King’s Global Health Institute’s objective to set new standards in equitable partnership, includes a clear commitment to research capacity building and infrastructure development.
All of our research projects and programmes include an explicit capacity-building component, with a plan co-developed with research partners to meet their particular needs, which can then be monitored and evaluated for impact. Our experience to date is that country needs are best supported in country, with KCL academics working with our partners to extend and improve local research training and career development opportunities. At Addis Ababa University, for example, we have supported over the last five years the development of a successful Mental Health Doctoral Training Programme with 18 students; nine co-supervised by KGHI faculty who also assist with student selection, upgrading vivas, structured teaching, and mentorship. As part of these partnerships, students often benefit from study periods at KCL to attend courses, participate in our academic programme, and receive methodological support not available locally. Where suitable training opportunities do not exist in country, we are also able to register overseas students at KCL for ‘off-campus’ study, based on research in their own country, with KCL and local co-supervisors, and focused periods of study in London.
Our previous research capacity building assessments identified operational research, implementation science, and health service research/clinical trials methods as key needs, beyond basic qualitative and quantitative research methods. There is also a need for transferable skills training - non-academic skills needed to build a career in research; mentoring, presentation skills, using digital media, work-life balance, teamwork skills, grant writing, teaching techniques, and strategic career planning. We have co-developed and delivered short courses in these areas with our partners, but our aim now is to translate these into ‘flipped learning’ modules, linked to high quality materials, recorded lectures, teaching guides, and suggested exercises to test comprehension and ability to apply what has been learnt. Partner faculty can then be supported to deliver this core curriculum in their own universities. This approach will create a more sustainable and generalizable legacy, with greater impact and reach, strengthening and extending MSc and PhD programmes in our partner countries and beyond.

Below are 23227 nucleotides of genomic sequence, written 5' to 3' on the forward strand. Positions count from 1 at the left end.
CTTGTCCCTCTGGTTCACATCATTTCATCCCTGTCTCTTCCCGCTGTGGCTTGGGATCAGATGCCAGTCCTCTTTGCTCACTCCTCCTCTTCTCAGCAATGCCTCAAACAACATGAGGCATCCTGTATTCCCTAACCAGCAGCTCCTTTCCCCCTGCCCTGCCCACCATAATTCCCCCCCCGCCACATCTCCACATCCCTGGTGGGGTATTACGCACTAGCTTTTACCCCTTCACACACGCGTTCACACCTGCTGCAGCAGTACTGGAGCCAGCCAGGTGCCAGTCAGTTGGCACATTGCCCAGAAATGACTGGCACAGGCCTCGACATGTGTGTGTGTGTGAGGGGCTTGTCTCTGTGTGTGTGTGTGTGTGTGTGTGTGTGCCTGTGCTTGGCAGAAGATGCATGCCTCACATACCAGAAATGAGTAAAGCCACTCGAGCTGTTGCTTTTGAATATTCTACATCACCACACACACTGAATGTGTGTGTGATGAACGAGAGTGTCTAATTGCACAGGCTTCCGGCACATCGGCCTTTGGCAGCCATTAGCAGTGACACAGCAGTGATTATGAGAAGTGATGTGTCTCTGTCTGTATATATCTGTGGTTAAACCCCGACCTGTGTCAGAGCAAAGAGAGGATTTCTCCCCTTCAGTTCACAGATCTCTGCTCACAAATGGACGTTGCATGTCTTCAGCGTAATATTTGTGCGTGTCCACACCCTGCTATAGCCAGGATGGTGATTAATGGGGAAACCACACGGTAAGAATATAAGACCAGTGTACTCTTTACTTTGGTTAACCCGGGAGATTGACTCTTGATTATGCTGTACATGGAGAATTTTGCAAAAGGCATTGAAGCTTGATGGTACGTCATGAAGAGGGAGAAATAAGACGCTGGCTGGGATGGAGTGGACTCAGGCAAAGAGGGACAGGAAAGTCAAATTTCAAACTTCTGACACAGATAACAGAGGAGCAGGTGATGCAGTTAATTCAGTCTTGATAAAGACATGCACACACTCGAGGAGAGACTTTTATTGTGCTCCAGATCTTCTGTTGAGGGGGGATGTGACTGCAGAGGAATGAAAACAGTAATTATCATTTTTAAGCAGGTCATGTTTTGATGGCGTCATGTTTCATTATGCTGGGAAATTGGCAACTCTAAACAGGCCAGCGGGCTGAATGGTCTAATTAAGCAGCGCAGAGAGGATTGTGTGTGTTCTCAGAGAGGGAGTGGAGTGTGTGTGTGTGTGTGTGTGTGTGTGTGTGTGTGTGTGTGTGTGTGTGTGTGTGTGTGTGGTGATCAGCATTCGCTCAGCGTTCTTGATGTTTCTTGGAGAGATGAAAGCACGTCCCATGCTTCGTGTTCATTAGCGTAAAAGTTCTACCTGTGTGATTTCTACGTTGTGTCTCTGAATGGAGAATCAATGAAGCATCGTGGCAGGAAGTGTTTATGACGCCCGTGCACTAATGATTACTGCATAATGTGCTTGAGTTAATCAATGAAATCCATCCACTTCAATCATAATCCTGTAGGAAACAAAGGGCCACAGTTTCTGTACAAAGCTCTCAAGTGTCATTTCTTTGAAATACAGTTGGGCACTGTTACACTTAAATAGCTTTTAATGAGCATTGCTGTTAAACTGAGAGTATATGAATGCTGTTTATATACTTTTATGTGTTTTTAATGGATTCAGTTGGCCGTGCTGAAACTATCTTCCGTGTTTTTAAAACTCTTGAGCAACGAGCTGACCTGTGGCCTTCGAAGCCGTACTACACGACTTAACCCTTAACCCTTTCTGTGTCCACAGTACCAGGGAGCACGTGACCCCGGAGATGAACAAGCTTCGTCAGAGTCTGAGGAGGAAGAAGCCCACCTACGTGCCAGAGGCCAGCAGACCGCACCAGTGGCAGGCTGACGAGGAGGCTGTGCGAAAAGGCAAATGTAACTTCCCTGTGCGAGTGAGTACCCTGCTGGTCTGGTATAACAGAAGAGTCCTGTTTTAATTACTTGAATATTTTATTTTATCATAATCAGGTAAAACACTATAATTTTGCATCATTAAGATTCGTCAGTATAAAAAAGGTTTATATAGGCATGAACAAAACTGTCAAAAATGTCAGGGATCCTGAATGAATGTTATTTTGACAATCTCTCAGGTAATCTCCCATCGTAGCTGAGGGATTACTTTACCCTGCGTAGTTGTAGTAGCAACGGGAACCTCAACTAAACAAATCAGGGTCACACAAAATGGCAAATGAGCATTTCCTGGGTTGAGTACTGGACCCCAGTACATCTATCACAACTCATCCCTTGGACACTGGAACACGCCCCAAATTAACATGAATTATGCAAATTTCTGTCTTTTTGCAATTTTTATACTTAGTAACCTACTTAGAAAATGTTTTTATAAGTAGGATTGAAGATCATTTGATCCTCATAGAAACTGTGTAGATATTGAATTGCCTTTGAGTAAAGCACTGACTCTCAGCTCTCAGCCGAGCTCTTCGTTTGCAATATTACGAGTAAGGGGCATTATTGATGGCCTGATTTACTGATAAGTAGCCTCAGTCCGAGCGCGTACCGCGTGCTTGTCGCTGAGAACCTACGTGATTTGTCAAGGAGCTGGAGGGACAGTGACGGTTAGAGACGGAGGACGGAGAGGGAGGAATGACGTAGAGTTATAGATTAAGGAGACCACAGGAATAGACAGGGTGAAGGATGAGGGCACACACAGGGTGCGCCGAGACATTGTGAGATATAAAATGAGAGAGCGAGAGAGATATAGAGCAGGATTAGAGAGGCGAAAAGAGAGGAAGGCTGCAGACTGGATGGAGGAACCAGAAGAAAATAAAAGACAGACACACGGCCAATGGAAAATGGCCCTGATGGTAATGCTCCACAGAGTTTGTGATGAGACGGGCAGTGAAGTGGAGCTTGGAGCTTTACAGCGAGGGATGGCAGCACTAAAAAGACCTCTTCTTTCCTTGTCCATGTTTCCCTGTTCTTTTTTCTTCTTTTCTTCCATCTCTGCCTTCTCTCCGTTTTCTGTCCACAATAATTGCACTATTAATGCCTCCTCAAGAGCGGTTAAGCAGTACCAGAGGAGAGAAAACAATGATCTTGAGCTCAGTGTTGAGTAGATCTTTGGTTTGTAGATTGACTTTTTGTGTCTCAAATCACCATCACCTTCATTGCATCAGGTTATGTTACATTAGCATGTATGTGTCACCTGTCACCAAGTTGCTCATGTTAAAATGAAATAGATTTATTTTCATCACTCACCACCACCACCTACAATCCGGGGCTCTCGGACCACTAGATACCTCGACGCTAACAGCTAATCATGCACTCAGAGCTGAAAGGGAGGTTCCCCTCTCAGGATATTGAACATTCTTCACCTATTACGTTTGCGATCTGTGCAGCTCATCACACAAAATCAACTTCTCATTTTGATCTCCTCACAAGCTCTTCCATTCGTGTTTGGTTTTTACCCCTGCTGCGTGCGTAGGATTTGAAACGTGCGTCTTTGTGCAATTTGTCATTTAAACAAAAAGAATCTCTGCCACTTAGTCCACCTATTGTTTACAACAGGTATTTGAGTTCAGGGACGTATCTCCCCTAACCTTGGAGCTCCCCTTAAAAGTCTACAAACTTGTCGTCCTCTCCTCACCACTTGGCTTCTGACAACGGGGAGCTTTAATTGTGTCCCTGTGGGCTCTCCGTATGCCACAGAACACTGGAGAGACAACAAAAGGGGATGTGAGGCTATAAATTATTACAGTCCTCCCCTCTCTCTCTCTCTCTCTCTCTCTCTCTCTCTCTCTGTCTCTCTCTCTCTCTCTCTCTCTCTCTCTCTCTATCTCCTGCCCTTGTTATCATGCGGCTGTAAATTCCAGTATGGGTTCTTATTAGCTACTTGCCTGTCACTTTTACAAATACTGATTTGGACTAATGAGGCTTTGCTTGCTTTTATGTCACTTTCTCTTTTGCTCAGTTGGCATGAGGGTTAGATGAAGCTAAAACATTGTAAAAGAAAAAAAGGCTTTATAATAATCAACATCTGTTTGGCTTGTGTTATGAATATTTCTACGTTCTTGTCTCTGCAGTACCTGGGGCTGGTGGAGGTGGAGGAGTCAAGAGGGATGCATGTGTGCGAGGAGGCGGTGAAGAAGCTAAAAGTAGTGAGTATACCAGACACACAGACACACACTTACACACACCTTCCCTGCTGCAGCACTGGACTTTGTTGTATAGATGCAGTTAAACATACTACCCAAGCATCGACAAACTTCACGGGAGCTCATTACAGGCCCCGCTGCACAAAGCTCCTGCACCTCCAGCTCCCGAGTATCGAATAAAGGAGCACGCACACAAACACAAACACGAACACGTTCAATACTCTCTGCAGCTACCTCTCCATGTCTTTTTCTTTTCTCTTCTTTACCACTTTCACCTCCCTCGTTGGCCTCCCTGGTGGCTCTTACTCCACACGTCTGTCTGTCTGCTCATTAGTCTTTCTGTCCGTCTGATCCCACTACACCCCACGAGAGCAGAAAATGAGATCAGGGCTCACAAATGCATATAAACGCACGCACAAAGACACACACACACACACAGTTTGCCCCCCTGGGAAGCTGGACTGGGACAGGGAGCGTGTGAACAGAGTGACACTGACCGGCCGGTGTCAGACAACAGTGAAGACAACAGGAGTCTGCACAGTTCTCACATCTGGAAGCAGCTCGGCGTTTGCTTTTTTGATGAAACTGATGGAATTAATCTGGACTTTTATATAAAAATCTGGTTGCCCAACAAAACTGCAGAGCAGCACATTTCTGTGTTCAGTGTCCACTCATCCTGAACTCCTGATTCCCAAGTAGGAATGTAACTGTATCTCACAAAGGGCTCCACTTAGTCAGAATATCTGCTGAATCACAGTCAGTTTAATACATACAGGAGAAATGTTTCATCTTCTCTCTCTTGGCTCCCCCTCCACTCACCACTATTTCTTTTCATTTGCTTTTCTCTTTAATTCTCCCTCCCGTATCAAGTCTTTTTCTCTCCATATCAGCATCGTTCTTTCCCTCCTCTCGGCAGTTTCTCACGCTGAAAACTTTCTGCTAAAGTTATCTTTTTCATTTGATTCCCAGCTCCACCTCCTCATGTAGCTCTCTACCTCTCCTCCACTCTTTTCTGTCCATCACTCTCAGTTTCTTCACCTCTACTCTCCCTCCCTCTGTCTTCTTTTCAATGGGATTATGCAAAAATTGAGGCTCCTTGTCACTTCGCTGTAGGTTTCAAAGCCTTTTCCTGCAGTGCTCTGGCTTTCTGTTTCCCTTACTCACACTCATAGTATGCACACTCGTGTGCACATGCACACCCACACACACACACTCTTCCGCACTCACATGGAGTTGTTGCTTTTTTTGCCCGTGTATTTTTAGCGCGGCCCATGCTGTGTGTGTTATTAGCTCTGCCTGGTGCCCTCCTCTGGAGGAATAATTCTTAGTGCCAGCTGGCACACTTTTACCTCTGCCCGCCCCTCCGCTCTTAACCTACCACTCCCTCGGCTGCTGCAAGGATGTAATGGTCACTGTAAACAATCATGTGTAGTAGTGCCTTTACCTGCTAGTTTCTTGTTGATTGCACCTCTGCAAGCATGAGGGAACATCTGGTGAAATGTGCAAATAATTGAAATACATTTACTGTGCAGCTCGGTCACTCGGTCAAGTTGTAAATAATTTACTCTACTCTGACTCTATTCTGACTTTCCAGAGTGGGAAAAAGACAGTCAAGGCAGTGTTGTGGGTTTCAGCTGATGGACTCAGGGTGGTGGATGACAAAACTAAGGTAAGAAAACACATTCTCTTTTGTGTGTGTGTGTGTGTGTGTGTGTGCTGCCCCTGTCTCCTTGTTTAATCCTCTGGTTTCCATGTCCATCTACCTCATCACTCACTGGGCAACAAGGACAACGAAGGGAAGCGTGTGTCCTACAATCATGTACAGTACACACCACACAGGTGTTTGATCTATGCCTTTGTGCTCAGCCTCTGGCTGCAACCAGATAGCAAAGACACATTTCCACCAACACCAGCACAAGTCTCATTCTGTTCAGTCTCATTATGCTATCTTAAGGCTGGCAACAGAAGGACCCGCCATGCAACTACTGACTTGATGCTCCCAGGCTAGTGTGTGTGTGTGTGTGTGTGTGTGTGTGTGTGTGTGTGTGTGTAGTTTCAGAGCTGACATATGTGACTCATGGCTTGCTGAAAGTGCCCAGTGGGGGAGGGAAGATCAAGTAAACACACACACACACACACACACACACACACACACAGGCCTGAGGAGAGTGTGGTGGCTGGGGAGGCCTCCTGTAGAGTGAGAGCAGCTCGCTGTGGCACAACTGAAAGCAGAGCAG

Several of our recent and ongoing programmes are specifically orientated to research capacity building, and provide examples of our work in this area.
Health partnerships are a model for improving health and health services based on ideas of co-development between actors and institutions from different countries. KGHI’s Health Partnerships, in Sierra Leone, Somaliland and Congo, focus on capacity building through health professional training, and the development of sustainable skills, organisational structures, resources and commitment to improving health, delivered by UK based faculty from KCL and other academic and NHS organisations, and KCL contracted overseas staff. The partnerships are long-term but not permanent, and are based on ideas of reciprocal learning and mutual benefits.